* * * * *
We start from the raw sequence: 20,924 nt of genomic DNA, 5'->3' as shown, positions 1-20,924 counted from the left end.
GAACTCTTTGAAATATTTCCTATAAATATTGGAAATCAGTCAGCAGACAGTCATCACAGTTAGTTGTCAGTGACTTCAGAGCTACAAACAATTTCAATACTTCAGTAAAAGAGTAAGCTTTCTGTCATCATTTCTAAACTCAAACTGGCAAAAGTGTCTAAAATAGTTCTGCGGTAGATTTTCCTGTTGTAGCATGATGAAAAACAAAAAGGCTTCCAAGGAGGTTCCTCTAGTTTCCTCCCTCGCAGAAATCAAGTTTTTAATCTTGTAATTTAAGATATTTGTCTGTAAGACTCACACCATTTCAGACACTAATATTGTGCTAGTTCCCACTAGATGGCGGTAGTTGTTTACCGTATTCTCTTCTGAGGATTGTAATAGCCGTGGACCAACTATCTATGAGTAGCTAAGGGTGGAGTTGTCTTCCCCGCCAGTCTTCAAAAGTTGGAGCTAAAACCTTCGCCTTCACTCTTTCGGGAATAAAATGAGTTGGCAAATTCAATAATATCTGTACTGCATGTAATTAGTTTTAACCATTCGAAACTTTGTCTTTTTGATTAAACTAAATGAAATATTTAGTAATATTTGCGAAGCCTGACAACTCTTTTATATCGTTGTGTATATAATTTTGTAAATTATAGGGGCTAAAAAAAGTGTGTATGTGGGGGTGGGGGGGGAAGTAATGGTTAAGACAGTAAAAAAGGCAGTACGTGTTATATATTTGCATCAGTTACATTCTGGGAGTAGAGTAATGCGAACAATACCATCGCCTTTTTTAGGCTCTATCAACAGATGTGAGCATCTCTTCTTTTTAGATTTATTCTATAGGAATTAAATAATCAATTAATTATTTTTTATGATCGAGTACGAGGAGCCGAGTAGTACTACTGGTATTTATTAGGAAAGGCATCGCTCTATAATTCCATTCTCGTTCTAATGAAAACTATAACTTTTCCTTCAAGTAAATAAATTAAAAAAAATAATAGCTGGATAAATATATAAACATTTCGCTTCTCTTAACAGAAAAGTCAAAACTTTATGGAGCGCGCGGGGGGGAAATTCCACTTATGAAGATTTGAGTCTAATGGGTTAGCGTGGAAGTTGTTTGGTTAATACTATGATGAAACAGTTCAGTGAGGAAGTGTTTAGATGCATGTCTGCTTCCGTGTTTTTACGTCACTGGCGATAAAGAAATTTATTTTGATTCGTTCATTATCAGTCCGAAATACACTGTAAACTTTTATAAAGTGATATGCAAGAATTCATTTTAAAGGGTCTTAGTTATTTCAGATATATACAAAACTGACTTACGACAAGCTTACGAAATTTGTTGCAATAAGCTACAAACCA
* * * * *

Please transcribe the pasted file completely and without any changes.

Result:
We start from the raw sequence: 20,924 nt of genomic DNA, 5'->3' as shown, positions 1-20,924 counted from the left end.
GAACTCTTTGAAATATTTCCTATAAATATTGGAAATCAGTCAGCAGACAGTCATCACAGTTAGTTGTCAGTGACTTCAGAGCTACAAACAATTTCAATACTTCAGTAAAAGAGTAAGCTTTCTGTCATCATTTCTAAACTCAAACTGGCAAAAGTGTCTAAAATAGTTCTGCGGTAGATTTTCCTGTTGTAGCATGATGAAAAACAAAAAGGCTTCCAAGGAGGTTCCTCTAGTTTCCTCCCTCGCAGAAATCAAGTTTTTAATCTTGTAATTTAAGATATTTGTCTGTAAGACTCACACCATTTCAGACACTAATATTGTGCTAGTTCCCACTAGATGGCGGTAGTTGTTTACCGTATTCTCTTCTGAGGATTGTAATAGCCGTGGACCAACTATCTATGAGTAGCTAAGGGTGGAGTTGTCTTCCCCGCCAGTCTTCAAAAGTTGGAGCTAAAACCTTCGCCTTCACTCTTTCGGGAATAAAATGAGTTGGCAAATTCAATAATATCTGTACTGCATGTAATTAGTTTTAACCATTCGAAACTTTGTCTTTTTGATTAAACTAAATGAAATATTTAGTAATATTTGCGAAGCCTGACAACTCTTTTATATCGTTGTGTATATAATTTTGTAAATTATAGGGGCTAAAAAAAGTGTGTATGTGGGGGTGGGGGGGGAAGTAATGGTTAAGACAGTAAAAAAGGCAGTACGTGTTATATATTTGCATCAGTTACATTCTGGGAGTAGAGTAATGCGAACAATACCATCGCCTTTTTTAGGCTCTATCAACAGATGTGAGCATCTCTTCTTTTTAGATTTATTCTATAGGAATTAAATAATCAATTAATTATTTTTTATGATCGAGTACGAGGAGCCGAGTAGTACTACTGGTATTTATTAGGAAAGGCATCGCTCTATAATTCCATTCTCGTTCTAATGAAAACTATAACTTTTCCTTCAAGTAAATAAATTAAAAAAAATAATAGCTGGATAAATATATAAACATTTCGCTTCTCTTAACAGAAAAGTCAAAACTTTATGGAGCGCGCGGGGGGGAAATTCCACTTATGAAGATTTGAGTCTAATGGGTTAGCGTGGAAGTTGTTTGGTTAATACTATGATGAAACAGTTCAGTGAGGAAGTGTTTAGATGCATGTCTGCTTCCGTGTTTTTACGTCACTGGCGATAAAGAAATTTATTTTGATTCGTTCATTATCAGTCCGAAATACACTGTAAACTTTTATAAAGTGATATGCAAGAATTCATTTTAAAGGGTCTTAGTTATTTCAGATATATACAAAACTGACTTACGACAAGCTTACGAAATTTGTTGCAATAAGCTACAAACCA